Many women assume that once they have stopped having their periods for 12 months, they won't continue to experience the bodily discomforts that perimenopause usually brings.
In most cases, women gradually stop feeling symptoms. Unfortunately, this is not always true. During postmenopause, hormone levels may continue to fluctuate, which can bring symptoms many women are already familiar with as well as other, less common symptoms.
In this section, women can find a list of common and uncommon symptoms associated with postmenopause as well as risks of disease related to postmenopause.
Symptoms of Postmenopause
During the years leading up to postmenopause, many women experience common and uncomfortable symptoms, such as hot flashes, mood swings, loss of libido, and vaginal dryness. These symptoms usually ease gradually once postmenopause begins.
In fact, many women have reported that once they became postmenopausal, they had renewed energy and an overall feeling of well-being.
On the other side, some women have also reported feeling a few lingering symptoms that may last for as long as 10 years after menopause. Below is a list of the common and less common postmenopause symptoms.
Most postmenopausal women report experiencing the following symptoms:
Vaginal dryness and itching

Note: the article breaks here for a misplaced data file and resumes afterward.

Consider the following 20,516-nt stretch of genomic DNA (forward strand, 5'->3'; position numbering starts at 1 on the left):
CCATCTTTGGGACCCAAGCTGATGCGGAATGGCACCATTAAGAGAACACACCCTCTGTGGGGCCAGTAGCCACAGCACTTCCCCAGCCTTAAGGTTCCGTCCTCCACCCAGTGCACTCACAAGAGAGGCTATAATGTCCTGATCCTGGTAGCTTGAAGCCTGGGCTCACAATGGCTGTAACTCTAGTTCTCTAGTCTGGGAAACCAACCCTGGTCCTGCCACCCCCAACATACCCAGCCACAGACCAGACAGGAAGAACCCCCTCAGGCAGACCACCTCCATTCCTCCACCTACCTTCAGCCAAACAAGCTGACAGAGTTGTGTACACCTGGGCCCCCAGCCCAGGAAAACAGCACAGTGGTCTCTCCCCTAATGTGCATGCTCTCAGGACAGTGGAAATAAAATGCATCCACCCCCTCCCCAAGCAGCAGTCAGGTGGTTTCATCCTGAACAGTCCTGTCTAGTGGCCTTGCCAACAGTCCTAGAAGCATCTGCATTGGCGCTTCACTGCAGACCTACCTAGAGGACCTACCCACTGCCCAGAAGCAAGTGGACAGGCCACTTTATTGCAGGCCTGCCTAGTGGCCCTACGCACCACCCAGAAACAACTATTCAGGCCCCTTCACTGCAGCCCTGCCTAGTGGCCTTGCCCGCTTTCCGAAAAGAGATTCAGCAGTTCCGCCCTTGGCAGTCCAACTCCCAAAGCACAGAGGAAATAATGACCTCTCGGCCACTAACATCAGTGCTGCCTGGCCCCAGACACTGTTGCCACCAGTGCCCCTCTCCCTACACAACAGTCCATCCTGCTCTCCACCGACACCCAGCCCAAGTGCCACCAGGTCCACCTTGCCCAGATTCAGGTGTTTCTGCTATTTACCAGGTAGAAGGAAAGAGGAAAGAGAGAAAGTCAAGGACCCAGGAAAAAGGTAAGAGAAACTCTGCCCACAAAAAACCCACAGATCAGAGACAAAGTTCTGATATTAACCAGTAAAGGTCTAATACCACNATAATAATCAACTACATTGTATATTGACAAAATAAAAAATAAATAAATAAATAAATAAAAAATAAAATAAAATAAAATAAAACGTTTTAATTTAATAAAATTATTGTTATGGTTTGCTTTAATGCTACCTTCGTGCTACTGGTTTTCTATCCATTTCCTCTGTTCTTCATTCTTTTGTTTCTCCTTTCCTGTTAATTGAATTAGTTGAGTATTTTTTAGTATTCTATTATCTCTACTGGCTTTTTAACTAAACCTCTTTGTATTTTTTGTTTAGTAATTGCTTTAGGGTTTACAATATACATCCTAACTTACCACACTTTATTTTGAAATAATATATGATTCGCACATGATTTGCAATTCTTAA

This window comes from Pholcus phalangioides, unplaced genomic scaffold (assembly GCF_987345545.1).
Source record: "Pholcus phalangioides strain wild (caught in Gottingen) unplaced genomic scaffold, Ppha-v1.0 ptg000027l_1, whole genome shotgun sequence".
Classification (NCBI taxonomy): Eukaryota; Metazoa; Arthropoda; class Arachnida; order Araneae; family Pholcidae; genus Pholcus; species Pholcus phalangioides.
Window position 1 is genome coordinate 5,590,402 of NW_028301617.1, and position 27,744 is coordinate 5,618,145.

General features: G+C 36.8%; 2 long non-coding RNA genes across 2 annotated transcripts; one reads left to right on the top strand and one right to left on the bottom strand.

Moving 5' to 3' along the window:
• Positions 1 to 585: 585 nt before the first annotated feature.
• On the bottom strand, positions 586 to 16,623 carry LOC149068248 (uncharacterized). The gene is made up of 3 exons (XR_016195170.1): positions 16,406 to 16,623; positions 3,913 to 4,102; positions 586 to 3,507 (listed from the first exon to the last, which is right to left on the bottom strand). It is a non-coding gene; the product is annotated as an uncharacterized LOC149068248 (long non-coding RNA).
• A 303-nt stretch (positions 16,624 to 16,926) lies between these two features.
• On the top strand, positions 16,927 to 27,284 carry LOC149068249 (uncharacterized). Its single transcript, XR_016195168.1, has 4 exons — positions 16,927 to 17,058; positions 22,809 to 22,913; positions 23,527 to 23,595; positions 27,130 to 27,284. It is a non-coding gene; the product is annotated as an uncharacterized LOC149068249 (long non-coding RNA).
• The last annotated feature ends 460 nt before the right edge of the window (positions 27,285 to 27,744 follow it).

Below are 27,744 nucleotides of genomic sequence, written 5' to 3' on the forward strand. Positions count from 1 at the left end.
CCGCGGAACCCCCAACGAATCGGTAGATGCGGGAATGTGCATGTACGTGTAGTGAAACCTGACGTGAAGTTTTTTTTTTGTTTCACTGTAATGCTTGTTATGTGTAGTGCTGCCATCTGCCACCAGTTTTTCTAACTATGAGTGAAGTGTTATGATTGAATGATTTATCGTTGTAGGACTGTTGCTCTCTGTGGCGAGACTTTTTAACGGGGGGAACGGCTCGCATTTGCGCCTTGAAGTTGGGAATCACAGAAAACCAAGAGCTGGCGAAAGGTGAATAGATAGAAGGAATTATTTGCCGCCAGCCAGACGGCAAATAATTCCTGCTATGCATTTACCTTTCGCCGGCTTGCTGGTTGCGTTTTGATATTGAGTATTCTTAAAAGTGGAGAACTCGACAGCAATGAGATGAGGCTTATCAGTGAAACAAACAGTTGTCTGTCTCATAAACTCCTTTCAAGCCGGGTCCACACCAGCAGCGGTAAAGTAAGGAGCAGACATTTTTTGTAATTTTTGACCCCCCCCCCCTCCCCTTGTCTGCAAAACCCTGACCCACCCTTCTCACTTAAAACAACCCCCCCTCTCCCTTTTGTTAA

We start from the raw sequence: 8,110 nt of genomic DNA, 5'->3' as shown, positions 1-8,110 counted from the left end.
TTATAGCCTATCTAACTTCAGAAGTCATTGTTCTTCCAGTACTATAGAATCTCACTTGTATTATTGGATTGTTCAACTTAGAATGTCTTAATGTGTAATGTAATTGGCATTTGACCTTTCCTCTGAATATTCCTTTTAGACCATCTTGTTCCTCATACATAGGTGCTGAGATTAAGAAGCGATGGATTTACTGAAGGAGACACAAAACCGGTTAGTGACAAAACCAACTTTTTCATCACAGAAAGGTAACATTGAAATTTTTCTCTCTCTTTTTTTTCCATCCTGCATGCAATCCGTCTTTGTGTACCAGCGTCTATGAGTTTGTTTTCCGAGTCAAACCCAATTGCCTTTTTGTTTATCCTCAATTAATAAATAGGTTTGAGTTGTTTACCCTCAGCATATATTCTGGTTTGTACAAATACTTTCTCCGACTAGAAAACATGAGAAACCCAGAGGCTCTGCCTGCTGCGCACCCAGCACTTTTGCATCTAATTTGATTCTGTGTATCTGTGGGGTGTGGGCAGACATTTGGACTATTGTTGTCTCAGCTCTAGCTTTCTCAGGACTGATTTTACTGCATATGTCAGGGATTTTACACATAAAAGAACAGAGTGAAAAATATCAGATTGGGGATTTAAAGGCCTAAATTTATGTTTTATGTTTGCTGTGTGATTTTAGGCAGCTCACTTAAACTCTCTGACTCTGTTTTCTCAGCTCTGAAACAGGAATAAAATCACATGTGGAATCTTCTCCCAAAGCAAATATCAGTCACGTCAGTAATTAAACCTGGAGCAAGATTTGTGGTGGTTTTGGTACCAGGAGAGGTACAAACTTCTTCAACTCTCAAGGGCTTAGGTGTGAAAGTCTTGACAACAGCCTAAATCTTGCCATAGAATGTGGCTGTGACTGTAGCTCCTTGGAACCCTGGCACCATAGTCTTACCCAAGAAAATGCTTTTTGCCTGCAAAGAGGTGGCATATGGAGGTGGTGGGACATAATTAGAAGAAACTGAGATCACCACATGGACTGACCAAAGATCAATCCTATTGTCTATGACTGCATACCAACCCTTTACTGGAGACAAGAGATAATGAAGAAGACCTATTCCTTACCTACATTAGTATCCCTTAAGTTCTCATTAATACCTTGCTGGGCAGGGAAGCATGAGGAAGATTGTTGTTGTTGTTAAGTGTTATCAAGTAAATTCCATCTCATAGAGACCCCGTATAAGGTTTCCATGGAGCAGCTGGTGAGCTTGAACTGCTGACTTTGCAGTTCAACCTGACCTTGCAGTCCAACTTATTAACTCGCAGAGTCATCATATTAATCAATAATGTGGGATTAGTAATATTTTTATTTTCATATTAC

Once a woman's body starts producing less estrogen, her vaginal walls may actually thin and shrink in size, or atrophy. This dryness can also cause itching, soreness, and painful intercourse. Many women ease this symptom with lubrication or vaginal estrogen rings.
Vaginal discharge during postmenopause is often an indication of vaginal atrophy that can also cause dryness and itching. Many women report that this discharge is thin and sometimes tinted with blood. Usually, this is not a worrisome symptom. If the blood flow becomes heavy or frequent, however, there may be a more serious condition present, and medical attention should be sought.
This is one of the most common and noticeable postmenopausal symptoms. Many women are distressed at this seemingly inexplicable weight gain, putting on 10 or 20 pounds when they haven't changed their diet or lifestyle. Hormonal changes are usually the primary culprit of postmenopausal weight gain since the body, in response to depleting estrogen levels, retains more fat cells in an effort to naturally boost estrogen levels. Sometimes, psychological factors such as depression and stress can contribute to postmenopausal weight gain as well.
Some experts estimate that as many as 40% of postmenopausal women suffer from stress incontinence, which is the loss of bladder control that accompanies physical activity, such as a coughing, sneezing, or laughing. Estrogen is responsible for helping maintain the strength of a woman's bladder muscles, so when estrogen levels dwindle, stress incontinence becomes more likely. Women can combat stress incontinence by practicing Kegel exercises to help strengthen the pelvic floor muscles that prevent the bladder from leaking.
Urinary tract infections